While he has not assembled the same eye-popping offensive numbers that Bryant has, Olt has quietly manufactured a solid spring at third base, hitting .271/.386/.542 in 22 games. More impressively, the former prodigy has displayed maturation as a hitter, leading the Cubs with 8 walks, tremendously improving his walks-to-strikeouts ratio. It’s a small sample, but an encouraging one. At age 26, it might finally be time Olt emerges as a consistent on-base threat to complement his above average defense and agility at third base.
“It’s crazy to think about it, but I used to be one of those guys,” Olt said to the Chicago Sun Times in reference to his former hype as a prospect. “Now I’ve started feeling myself becoming that guy again. It makes baseball fun again.” When questioned about Bryant’s surge to the majors, Olt commented, “He deserves all the hype he gets. He’s one of the best ones I’ve seen come up. I’m just working on what I need to work on and it’s easy to focus on that when you’ve got a lot of things to work on from last year.”
Olt has earned his spot on the Opening Day starting lineup, but there are still going to be concerns about his plate approach. If Olt can improve and continue his progress from the spring, the Cubs front office will have a very interesting problem on their hands when Bryant is eligible to be called up to the 25-man roster. Unlike last season, Olt will be on a much shorter leash and needs to prove that he can consistently hit major league pitching. There are no questions concerning his power, but whether or not he can be any bit like .283 hitter we saw in the spring is anyone’s guess.
When push comes to shove, Kris Bryant will take Mike Olt’s position because he is the better player. Nobody could argue or even remotely debate that statement. But Olt has one month to prove he belongs on the same roster as his positional adversary. ” I’m ready to play wherever they need me, and I think (Bryant) said the same thing. It’s whatever is going to help the team, and I’m on board with that,” Olt told the Chicago Tribune. Olt and Bryant will both get work in the outfield, in case of a scenario in which both are productive hitters on the Cubs roster. However, it will be very interesting to follow Olt in 2015 to see if he can further develop throughout April and May.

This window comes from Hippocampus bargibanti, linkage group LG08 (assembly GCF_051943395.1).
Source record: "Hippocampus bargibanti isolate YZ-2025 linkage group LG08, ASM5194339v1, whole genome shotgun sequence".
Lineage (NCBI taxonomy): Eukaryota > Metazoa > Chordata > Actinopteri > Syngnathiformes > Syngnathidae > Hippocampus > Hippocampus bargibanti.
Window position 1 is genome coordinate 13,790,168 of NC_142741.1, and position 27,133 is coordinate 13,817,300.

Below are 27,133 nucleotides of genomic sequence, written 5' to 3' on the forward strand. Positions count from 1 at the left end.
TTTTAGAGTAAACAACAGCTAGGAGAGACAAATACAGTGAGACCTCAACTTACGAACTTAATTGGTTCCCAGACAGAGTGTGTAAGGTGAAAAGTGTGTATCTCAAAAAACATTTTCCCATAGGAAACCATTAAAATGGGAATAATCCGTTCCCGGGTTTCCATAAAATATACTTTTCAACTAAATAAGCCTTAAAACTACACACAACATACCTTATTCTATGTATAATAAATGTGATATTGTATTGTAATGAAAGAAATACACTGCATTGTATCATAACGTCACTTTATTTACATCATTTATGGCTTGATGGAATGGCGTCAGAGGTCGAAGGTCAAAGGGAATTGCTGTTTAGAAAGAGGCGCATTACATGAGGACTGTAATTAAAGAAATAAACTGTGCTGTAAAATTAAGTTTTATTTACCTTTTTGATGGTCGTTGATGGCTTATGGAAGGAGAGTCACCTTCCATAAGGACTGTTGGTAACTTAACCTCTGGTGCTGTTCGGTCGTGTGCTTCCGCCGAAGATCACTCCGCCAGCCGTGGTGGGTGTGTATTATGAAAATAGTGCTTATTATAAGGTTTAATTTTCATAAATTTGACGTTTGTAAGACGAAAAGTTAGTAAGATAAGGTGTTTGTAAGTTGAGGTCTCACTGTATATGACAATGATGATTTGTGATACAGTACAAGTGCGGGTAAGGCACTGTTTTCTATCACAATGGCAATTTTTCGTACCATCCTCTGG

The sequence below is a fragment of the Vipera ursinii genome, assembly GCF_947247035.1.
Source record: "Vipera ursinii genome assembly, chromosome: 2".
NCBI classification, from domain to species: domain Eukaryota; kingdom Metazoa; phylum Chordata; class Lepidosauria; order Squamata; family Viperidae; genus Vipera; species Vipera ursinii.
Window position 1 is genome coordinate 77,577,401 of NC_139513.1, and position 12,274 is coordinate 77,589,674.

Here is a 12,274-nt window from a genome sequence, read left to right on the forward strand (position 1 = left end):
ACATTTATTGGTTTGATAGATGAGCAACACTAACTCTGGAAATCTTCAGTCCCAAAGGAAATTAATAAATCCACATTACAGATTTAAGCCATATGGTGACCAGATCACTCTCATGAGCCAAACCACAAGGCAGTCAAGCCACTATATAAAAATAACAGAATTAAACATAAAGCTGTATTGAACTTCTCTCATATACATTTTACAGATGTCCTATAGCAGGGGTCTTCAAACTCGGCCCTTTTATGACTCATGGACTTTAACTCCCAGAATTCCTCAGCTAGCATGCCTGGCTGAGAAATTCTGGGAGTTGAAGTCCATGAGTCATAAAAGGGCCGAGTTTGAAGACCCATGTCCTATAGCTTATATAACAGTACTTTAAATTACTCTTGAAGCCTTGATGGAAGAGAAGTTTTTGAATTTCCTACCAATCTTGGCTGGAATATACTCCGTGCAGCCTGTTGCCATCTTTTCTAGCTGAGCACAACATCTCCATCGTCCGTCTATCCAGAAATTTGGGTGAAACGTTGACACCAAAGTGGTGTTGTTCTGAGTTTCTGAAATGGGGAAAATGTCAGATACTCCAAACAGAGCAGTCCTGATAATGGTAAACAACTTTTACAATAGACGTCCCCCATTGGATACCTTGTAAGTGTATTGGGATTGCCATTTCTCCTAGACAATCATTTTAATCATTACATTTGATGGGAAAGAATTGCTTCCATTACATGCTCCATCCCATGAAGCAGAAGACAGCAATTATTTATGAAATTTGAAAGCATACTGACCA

Analysts, players and fans alike are patiently awaiting the day Kris Bryant makes his MLB debut, but Mike Olt has time and the talent necessary to avoid being completely kicked to the curb when it happens. The Chicago Cubs’ rebuilding project is nearly complete, and the front office’s long-term vision for Olt solely relies on his performance early on in the regular season. This makes Mike Olt a must-follow player, as he now enters his prime years vying for a spot on the roster. It is now or never to live up to his potential and only time will tell what kind of player he becomes.
If he proves his progression in the spring is legitimate, he should not be overlooked. Mike Olt may never be Kris Bryant, but he can be a major contributor to the Chicago Cubs’ championship pursuits in the near future. Will he? Who knows. But 2015 is the year we will find out.